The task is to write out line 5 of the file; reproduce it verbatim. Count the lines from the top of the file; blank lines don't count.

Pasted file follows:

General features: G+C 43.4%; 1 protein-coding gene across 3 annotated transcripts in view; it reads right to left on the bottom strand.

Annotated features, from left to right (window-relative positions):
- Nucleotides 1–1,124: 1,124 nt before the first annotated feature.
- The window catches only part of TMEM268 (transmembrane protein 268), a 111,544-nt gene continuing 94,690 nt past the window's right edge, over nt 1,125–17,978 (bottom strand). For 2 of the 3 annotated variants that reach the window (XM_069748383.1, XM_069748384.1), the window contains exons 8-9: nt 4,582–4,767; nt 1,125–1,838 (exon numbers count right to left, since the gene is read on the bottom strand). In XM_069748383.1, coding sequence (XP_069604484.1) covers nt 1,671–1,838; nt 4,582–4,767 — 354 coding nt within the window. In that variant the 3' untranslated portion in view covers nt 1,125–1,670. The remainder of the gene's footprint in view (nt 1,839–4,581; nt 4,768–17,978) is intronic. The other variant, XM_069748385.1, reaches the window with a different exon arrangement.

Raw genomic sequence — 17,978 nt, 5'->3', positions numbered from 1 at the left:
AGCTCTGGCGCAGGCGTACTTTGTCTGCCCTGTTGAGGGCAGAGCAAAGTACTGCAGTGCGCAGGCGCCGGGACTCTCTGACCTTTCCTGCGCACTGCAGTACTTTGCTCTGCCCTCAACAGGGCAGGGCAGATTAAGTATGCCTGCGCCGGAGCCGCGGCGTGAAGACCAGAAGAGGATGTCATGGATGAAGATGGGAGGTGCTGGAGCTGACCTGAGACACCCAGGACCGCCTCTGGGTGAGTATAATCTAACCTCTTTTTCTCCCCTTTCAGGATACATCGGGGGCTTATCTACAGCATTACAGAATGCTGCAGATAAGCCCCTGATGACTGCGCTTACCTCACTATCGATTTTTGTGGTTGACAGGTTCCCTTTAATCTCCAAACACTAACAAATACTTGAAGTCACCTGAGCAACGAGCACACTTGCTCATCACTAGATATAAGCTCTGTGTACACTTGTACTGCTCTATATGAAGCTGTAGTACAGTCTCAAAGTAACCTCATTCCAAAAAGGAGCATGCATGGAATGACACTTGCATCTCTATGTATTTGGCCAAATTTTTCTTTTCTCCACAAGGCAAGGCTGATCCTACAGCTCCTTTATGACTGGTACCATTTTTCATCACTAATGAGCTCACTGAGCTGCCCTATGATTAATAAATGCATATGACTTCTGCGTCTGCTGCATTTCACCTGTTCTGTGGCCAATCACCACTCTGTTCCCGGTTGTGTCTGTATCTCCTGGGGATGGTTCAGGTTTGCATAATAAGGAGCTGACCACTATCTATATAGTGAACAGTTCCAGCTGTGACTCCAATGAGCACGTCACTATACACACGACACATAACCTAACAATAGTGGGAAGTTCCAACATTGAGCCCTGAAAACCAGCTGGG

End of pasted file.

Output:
Raw genomic sequence — 17,978 nt, 5'->3', positions numbered from 1 at the left: